Young people developing cancer due to poor diet

By Jake Chung  /  Staff writer, with CNA

Tue, Jan 29, 2013 - Page 4

Checkup records at an unnamed clinic showed that the age of patients diagnosed with colorectal cancer is going down and it is suspected that a lack of consumption of vegetables is the main cause of younger people developing the cancer, doctors said yesterday.

Pointing to a recent case, Lien An Hospital in Greater Taichung said that a 33-year-old man was suffering from third-stage colon cancer that was only discovered during a routine health checkup, adding that the man had had an imbalanced diet since he was young.

The hospital said that the patient weighed 88kg, was 178cm tall and was considered obese in terms of his body mass index (BMI) ratio, and while the patient considered himself fit and healthy, his wife and mother had felt that his diet was problematic and finally persuaded him to undertake a colonscopy exam.

Though a blood test came out clean, the colonscopy showed a tumor about 4cm or 5cm long, which was later diagnosed as third-stage colon cancer.

The patient did not like vegetables of any kind and would go out of his way to pick them out of his food. Unless he was forced by his family, he would generally eat no vegetables at all, the head of Lien An Hospital, Cheng Nai-yuan (鄭乃源) said, adding that the hospital suspects the cancer was caused by the lack of vegetables in his diet.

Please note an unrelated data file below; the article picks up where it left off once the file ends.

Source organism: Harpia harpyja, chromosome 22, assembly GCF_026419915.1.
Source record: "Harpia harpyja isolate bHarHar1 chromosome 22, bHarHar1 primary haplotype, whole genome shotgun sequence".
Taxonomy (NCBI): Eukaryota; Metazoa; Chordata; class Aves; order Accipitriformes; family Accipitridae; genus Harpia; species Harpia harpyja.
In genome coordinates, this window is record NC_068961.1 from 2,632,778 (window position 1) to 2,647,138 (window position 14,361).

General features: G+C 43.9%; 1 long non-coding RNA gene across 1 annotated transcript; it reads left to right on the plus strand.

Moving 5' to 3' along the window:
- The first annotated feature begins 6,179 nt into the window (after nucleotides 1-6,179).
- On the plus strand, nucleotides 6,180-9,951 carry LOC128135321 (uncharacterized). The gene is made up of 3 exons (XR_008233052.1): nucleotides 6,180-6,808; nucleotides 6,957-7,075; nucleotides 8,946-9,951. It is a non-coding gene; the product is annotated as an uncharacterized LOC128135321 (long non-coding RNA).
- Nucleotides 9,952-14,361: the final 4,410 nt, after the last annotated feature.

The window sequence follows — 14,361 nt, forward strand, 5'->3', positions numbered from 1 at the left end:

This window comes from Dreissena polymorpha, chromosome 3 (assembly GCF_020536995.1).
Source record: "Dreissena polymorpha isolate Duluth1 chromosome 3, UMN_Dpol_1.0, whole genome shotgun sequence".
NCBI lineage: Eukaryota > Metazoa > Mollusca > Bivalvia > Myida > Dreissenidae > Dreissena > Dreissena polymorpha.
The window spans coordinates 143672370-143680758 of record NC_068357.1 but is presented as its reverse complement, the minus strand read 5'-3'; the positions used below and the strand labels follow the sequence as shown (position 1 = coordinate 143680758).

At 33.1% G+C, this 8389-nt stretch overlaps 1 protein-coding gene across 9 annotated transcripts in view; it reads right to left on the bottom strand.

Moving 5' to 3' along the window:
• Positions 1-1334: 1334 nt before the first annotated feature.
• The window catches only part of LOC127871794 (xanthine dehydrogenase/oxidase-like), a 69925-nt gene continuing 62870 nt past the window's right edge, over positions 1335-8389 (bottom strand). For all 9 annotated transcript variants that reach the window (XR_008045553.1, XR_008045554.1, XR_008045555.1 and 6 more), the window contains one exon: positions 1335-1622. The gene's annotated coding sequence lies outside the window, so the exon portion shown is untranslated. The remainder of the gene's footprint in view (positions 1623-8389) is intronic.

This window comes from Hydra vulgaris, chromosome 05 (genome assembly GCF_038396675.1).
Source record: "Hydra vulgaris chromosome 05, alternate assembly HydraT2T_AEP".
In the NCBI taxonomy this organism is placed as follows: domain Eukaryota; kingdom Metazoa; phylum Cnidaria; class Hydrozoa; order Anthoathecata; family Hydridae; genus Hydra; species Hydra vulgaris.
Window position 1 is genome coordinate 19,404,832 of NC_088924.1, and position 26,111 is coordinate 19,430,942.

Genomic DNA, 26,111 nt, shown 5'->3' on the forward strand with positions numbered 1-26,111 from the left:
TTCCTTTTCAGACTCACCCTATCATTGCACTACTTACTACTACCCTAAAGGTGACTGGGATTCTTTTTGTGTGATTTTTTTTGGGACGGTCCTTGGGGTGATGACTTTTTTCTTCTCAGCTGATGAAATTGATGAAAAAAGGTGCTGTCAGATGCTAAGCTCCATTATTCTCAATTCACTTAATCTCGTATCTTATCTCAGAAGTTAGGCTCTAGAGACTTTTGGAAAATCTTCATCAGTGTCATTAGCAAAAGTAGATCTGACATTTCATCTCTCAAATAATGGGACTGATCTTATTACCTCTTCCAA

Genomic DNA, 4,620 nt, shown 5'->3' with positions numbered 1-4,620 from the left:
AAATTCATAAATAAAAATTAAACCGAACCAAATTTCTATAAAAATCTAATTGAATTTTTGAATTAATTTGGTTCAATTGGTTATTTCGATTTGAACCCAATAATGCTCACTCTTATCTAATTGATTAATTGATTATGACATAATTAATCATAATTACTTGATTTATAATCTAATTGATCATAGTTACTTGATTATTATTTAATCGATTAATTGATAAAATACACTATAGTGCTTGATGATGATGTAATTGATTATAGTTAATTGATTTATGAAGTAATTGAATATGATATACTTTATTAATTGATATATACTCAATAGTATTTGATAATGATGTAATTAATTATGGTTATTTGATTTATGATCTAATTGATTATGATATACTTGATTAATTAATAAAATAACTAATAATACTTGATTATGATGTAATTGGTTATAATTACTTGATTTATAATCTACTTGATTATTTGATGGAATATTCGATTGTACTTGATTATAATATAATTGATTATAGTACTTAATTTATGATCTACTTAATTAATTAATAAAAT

A study conducted by the EU last year said that the consumption of about 28.5g of fiber a day is directly proportional to a decreased likelihood of developing colon cancer, lowering the chances by about 30 percent.

Cheng also said that cross-referencing health checkup data from past years showed that where patients were discovered to have developed colorectal polyps, more than 80 percent of these patients were found to have imbalanced diets, which made them more susceptible to developing colorectal cancer.

The detection of colorectal polyps — fleshy growths occurring on the lining of the colon or the rectum that can be either benign or malignant — increase the rate of a person having colon cancer by 30 percent. If left untreated, some polyps develop into colorectal cancer.

The hospital further found that with the current tendency of workers to eat out more often than cooking themselves, their diet does not contain the amount of fruits and vegetables suggested by the Department of Health.

The department advises that five servings of fruits or vegetables be eaten every day, with one serving being equal to the size of a fist.

It said that the common worker only eats 2.7 servings a day on average when eating out.